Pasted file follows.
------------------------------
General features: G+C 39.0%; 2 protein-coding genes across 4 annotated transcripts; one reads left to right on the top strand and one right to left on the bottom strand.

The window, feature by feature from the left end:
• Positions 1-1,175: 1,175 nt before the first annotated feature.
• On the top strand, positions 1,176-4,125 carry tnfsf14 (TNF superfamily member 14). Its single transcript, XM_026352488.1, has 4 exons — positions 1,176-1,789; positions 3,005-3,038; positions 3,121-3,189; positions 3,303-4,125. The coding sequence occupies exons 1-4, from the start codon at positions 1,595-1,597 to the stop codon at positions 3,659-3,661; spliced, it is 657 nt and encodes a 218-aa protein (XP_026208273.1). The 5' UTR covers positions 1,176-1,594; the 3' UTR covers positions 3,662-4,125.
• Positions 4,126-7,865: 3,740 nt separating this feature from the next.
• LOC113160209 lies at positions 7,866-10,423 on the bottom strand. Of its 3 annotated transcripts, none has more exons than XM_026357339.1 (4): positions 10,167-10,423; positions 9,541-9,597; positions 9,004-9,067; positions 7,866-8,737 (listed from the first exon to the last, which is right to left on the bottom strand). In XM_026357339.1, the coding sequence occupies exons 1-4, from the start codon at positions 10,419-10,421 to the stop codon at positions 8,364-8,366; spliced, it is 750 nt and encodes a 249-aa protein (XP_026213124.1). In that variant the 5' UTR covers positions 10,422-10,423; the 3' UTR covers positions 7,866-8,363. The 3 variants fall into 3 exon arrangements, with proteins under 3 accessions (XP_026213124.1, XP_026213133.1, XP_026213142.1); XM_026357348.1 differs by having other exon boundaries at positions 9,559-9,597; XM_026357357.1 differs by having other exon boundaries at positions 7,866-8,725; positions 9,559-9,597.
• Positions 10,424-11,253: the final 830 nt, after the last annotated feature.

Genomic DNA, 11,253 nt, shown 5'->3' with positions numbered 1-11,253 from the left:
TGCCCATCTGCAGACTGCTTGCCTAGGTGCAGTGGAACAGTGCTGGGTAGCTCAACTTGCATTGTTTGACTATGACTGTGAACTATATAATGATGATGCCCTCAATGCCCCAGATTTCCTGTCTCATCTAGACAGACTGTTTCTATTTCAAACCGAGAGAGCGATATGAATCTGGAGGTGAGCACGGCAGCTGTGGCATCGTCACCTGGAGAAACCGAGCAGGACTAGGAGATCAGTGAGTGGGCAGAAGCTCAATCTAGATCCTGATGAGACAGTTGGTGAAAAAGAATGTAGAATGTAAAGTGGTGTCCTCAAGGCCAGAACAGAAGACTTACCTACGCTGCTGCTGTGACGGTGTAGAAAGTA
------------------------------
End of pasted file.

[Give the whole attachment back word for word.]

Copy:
General features: G+C 39.0%; 2 protein-coding genes across 4 annotated transcripts; one reads left to right on the top strand and one right to left on the bottom strand.

The window, feature by feature from the left end:
• Positions 1-1,175: 1,175 nt before the first annotated feature.
• On the top strand, positions 1,176-4,125 carry tnfsf14 (TNF superfamily member 14). Its single transcript, XM_026352488.1, has 4 exons — positions 1,176-1,789; positions 3,005-3,038; positions 3,121-3,189; positions 3,303-4,125. The coding sequence occupies exons 1-4, from the start codon at positions 1,595-1,597 to the stop codon at positions 3,659-3,661; spliced, it is 657 nt and encodes a 218-aa protein (XP_026208273.1). The 5' UTR covers positions 1,176-1,594; the 3' UTR covers positions 3,662-4,125.
• Positions 4,126-7,865: 3,740 nt separating this feature from the next.
• LOC113160209 lies at positions 7,866-10,423 on the bottom strand. Of its 3 annotated transcripts, none has more exons than XM_026357339.1 (4): positions 10,167-10,423; positions 9,541-9,597; positions 9,004-9,067; positions 7,866-8,737 (listed from the first exon to the last, which is right to left on the bottom strand). In XM_026357339.1, the coding sequence occupies exons 1-4, from the start codon at positions 10,419-10,421 to the stop codon at positions 8,364-8,366; spliced, it is 750 nt and encodes a 249-aa protein (XP_026213124.1). In that variant the 5' UTR covers positions 10,422-10,423; the 3' UTR covers positions 7,866-8,363. The 3 variants fall into 3 exon arrangements, with proteins under 3 accessions (XP_026213124.1, XP_026213133.1, XP_026213142.1); XM_026357348.1 differs by having other exon boundaries at positions 9,559-9,597; XM_026357357.1 differs by having other exon boundaries at positions 7,866-8,725; positions 9,559-9,597.
• Positions 10,424-11,253: the final 830 nt, after the last annotated feature.

Genomic DNA, 11,253 nt, shown 5'->3' with positions numbered 1-11,253 from the left:
TGCCCATCTGCAGACTGCTTGCCTAGGTGCAGTGGAACAGTGCTGGGTAGCTCAACTTGCATTGTTTGACTATGACTGTGAACTATATAATGATGATGCCCTCAATGCCCCAGATTTCCTGTCTCATCTAGACAGACTGTTTCTATTTCAAACCGAGAGAGCGATATGAATCTGGAGGTGAGCACGGCAGCTGTGGCATCGTCACCTGGAGAAACCGAGCAGGACTAGGAGATCAGTGAGTGGGCAGAAGCTCAATCTAGATCCTGATGAGACAGTTGGTGAAAAAGAATGTAGAATGTAAAGTGGTGTCCTCAAGGCCAGAACAGAAGACTTACCTACGCTGCTGCTGTGACGGTGTAGAAAGTA